Your guide to metric prefixes and conversion from yocto to yotta
What are Metric Prefixes?
A metric prefix is a numerical multiplier that is placed before a basic unit of measure to indicate a specified multiple or fraction of that unit. The 20 recognized metric prefixes have been specified by the International Bureau of Weights and Measures (BIPM) for the International System of Units (SI), and are used to make describing quantities more concise.
These prefixes range from the smallest, "yocto" (1 quadrillionth), to the largest, "yotta" (1 quadrillion), and provide a standardized way to express quantities in a way that is easily understood and comparable.
These prefixes are utilized with various metric units of measurement, including but not limited to mass, volume, weight, length, time, temperature, angle, and energy. They provide a convenient way to express quantities in a standardized manner, allowing for easier comparison and communication between individuals.
In addition to their use within the metric SI system, metric prefixes are also commonly used outside of it in many different fields. For example, the prefix "giga" is used in the term "gigabyte" in computing, "mega" in "megaparsec" in astrophysics, and "mega" in "megaelectronvolt" in particle physics.
Capitalization of SI Prefixes
SI prefixes for submultiples (smaller quantities or sub units) are formatted with all lowercase symbols while prefixes for multiples (larger quantities or whole units) use uppercase symbols with the exception of three: kilo (k), hecto (h) and deka (da). So a gigahertz is GHz and a femtosecond is fs.
Conversions Between Metric System Units
Conversions between metric system units are easy because the system is based on powers of ten. For example, there are 100 centimeters in 1 meter, 1000 meters in 1 kilometer. Conversely, there are 1 billion nanometers in 1 meter. Metric prefixes are used to distinguish between units of different size. These prefixes all derive from either Latin or Greek terms.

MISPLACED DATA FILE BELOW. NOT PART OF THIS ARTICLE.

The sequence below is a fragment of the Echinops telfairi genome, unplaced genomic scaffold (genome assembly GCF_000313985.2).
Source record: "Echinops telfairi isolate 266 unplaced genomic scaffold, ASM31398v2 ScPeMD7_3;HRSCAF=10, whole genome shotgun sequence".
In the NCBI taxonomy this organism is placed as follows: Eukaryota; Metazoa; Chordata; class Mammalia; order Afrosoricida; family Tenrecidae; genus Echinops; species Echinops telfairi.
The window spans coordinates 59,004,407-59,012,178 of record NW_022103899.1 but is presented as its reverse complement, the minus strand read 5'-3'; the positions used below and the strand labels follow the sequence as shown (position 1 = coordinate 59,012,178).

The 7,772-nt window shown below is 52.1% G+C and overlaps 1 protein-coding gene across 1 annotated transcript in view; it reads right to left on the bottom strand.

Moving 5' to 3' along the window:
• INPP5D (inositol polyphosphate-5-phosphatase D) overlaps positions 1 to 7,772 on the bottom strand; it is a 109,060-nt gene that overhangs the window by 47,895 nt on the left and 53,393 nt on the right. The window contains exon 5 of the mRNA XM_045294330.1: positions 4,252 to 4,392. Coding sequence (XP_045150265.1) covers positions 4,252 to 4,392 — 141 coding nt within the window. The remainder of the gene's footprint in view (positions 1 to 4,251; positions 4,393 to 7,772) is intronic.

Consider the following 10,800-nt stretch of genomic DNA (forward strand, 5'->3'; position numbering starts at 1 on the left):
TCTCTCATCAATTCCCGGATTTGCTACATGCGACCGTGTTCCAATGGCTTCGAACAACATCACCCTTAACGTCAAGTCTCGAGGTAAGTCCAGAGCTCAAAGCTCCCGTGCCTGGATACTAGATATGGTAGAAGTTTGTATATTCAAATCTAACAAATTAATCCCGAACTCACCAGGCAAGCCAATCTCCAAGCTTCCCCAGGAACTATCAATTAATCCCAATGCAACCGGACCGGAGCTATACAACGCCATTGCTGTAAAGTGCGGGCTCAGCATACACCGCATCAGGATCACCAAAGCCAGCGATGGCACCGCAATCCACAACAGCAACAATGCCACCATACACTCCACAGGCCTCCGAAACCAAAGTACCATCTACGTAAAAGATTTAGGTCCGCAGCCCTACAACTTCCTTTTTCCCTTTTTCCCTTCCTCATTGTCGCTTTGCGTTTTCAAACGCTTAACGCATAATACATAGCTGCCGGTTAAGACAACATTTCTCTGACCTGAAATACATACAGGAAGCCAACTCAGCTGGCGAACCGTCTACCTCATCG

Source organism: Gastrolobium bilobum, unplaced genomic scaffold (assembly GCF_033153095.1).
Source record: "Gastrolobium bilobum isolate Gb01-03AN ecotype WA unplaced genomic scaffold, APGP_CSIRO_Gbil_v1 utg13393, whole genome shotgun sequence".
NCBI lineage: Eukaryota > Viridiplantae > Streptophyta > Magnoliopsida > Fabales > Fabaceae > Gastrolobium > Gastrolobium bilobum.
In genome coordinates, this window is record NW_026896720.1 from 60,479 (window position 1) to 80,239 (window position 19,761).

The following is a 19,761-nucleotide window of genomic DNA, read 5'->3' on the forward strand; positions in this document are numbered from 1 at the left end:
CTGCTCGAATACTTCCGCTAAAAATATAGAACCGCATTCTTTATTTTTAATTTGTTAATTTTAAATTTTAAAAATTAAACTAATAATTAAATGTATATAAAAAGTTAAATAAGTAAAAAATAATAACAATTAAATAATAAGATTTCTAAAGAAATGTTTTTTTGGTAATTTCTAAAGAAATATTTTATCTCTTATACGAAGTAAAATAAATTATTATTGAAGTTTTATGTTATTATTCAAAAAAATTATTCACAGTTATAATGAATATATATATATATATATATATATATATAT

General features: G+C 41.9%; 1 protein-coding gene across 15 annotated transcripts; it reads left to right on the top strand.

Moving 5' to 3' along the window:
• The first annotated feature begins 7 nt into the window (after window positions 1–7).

The table below lists the most common metric prefixes and their relationship to the central unit that has no prefix. Length is used as an example to demonstrate the relative size of each prefixed unit.
Metric Prefix Table
1,000 000 000 000 000 000 000 000
1,000 000 000 000 000 000 000
1,000 000 000 000 000 000
0.000 000 000 000 000 001
0.000 000 000 000 000 000 001
0.000 000 000 000 000 000 000 001
Examples And Common Uses for Metric Prefixes
The estimated total annual amount of digital data created, consumed, and stored globally is about 64 zettabytes in 2020, expected to rise to 180 zettabytes by 2025.
A distance of one terameter is roughly one light hour. The diamter of Earth's orbit around the Sun is about 0.3 terameters
Terahertz radiation consists of electromagnetic waves within the ITU-designated band of frequencies from 0.3 to 3 terahertz (THz).
The hard disk capacity of modern computers has reached the terabyte range.
The clock speeds of CPUs in modern computers has reach the gigahertz (GHz) range.
Megapixels are commonly used to express the number of image sensor elements of digital cameras or the number of display elements of digital displays.
Widely used for distance (kilometer) or weight (kilogram).
The head of a pin is about 2 millimeters in diameter. The smallest distances the human eye can resolve is around 0.02 to 0.04 mm. Red ants are about 5 mm long.
Also expressed by the Greek letter µ. Biology often deals with objects in the micrometer range such as bacteria (1-10 µm), red blood cells (7-8 µm), pollen (&sim 100 µm) or mites (&sim 500 µm).
A strand of human DNA is 2.5 nanometers in diameter. A single gold atom is about a third of a nanometer in diameter
The Bohr diameter of hydrogen atom in ground state is 106 picometers
The diameter of a proton is 1.6 femtometers. Molecules react within femtoseconds. The light pulses produced with the most modern lasers last just a few femtoseconds to attoseconds
Attosecond physics deals with ultrafast processes in nature. For instance, the motion of electrons in atoms lasts just a few attoseconds.
The Scale of Things – Nanometers and More
Take a look of examples across a range from centimeter to nanometer:
The Scale of Things - Nanometers and More. (Source: Office of Science, U.S. Department of Energy) (click on image to enlarge)
Secret Worlds: The Universe Within
View the Milky Way at 10 million light years from the Earth. Then move through space towards the Earth in successive orders of magnitude until you reach a tall oak tree. After that, begin to move from the actual size of a leaf into a microscopic world that reveals leaf cell walls, the cell nucleus, chromatin, DNA and finally, into the subatomic universe of electrons and protons.
(Secret Worlds: The Universe Within. © Michael W. Davidson and The Florida State University)
Once the tutorial has completely downloaded, a set of the arrows will appear that allow the user to increase or decrease the view magnitude in Manual mode. Click on the Auto button to return to the Automatic mode.
Notice how each picture is actually an image of something that is 10 times bigger or smaller than the one preceding or following it. The number that appears on the lower right just below each image is the size of the object in the picture. On the lower left is the same number written in powers of ten, or exponential notation. Exponential notation is a convenient way for scientists to write very large or very small numbers.